Listening to my inner voice

August 22, 2016

Happy Monday!! I hope your weekend was fabulous and that you are ready to take on a new week.

Mondays feel very different now that I am not on my way to an energy draining job, depressed knowing that I have five more days to go before the weekend.

If I had not decided to listen to my inner voice, I would still be depressed and feeling stuck at my old job. I am an introspective person, who is always writing, and so the idea that I had been ignoring my inner voice makes me uncomfortable.

But it’s the truth.

For as long as I can remember I have always loved to write. Writing in a diary or journal has always been comforting to me. The sound of the pen or pencil moving across the page, the excitement about a new blank notebook, and the satisfaction of filling up a page or the entire notebook with my words; all of this is exciting stuff for me.

Writing is like a gift I give myself that keeps on giving. After writing there is that feeling of release I get from emptying my brain. And then the big payoff is reading what you wrote.

I first learned of morning pages from the book The Artist’s Way by Julia Cameron.

I am not always consistent about writing the three pages first thing in the morning. But whenever I have times of deep despair I return to morning pages. When I start  writing morning pages again, the hardest part is resisting the urge to read what I wrote immediately. But, I just make myself wait because it is so worth it!

One morning while doing my morning pages I noticed I had gotten to the last page of my notebook. I decided enough time had gone by, and I decided to go to the beginning of the journal and read the morning pages from the last four months.

And that was how I learned that I had been ignoring my inner voice.

The overwhelming theme of this batch of morning pages was that I didn’t like my job. No real surprise there. But as I read more, I learned that I had been feeling tired of my job and had been struggling to go there for over a year. And I found out about specific things that I didn’t like about my job.

I learned that I was unhappy spending so much of my time with people I didn’t feel close with.

I learned that didn’t like the vibe of the place and that I didn’t like the office culture.

I discovered that I felt like my job was a dead end job.

I learned that I had started to exist in a constant state of dread. And that even though I was not interested in working there anymore, I was reluctant to make the change.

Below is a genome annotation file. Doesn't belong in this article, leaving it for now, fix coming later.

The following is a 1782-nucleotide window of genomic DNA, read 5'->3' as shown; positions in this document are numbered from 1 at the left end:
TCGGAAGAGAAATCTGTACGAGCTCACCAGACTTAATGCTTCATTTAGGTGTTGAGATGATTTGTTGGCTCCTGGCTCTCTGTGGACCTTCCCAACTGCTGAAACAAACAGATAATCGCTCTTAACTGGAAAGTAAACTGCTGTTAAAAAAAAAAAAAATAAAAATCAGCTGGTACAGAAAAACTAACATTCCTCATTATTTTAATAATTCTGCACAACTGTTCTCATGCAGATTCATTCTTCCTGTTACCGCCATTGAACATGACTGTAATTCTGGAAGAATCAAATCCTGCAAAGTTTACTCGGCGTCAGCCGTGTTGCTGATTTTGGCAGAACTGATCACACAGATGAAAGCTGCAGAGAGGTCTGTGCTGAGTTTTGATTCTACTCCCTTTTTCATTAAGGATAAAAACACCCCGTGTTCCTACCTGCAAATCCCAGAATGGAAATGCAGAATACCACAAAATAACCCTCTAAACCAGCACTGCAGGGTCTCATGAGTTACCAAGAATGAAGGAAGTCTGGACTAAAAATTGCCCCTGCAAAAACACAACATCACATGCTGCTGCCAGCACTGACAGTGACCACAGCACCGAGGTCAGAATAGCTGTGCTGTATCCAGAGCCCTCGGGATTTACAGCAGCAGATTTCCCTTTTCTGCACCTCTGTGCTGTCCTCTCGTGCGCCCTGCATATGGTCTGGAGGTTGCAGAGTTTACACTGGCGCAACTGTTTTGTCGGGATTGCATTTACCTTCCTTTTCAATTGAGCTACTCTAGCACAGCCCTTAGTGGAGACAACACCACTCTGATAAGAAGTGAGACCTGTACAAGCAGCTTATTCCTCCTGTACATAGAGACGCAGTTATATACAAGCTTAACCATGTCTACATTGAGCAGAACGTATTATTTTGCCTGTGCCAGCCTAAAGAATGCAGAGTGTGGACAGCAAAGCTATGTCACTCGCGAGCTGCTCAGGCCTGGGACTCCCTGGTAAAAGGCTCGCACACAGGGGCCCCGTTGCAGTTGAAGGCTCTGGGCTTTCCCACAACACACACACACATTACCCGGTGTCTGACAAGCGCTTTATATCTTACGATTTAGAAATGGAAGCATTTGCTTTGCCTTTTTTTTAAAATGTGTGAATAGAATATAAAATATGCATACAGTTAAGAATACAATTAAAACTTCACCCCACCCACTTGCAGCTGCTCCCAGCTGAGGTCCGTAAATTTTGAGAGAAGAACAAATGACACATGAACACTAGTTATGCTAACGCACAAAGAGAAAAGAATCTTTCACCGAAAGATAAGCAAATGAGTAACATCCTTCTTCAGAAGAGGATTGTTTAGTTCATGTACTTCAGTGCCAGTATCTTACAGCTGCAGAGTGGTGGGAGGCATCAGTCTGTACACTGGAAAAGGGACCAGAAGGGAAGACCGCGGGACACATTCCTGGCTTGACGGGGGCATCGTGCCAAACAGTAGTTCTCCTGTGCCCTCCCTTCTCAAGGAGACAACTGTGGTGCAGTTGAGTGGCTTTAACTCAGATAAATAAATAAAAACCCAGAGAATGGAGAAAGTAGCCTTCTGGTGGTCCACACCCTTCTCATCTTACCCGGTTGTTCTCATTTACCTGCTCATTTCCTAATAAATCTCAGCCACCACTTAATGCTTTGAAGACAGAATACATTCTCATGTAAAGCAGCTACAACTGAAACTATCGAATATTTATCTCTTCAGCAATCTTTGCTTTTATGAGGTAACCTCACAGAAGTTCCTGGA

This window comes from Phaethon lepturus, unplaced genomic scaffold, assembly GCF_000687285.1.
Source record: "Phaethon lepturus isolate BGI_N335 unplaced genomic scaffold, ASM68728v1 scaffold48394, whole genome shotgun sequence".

My morning pages showed me I worried a lot about what others would think. I wrote a lot of thoughts like “others are going to say I’m dumb” and “how will I ever get another job like this.”

My inner critic felt like it was irresponsible to leave a job just because I dreaded going there. My inner critic was sure that I was making the right choice by staying in a safe job for a stable organization because good jobs are hard to come by, especially for someone like me.

I asked myself the question that I would have asked someone I loved if they said that about themselves. What is someone like me? What does that mean exactly? I thought about that hard for a moment.

How would I describe myself? I cringed in embarrassment when my answer was, “as someone who hates their job”.

After reading my morning pages, I decided to accept that I was feeling the way that I was feeling. I decided that I didn’t have to prove anything to anyone, and I did not have to feel bad about not wanting to work there anymore.

I realized that hating my job and trying to make myself hold on to it like it was a prize was my way of feeding my self-limiting beliefs.

I gave myself permission to leave the situation that was not working for me.

Has this ever happened to you? Were you ever surprised to learn something about yourself from your writing?  What did you do when you gained this insight? Leave a comment and let me know.

Ilea Eckhardt

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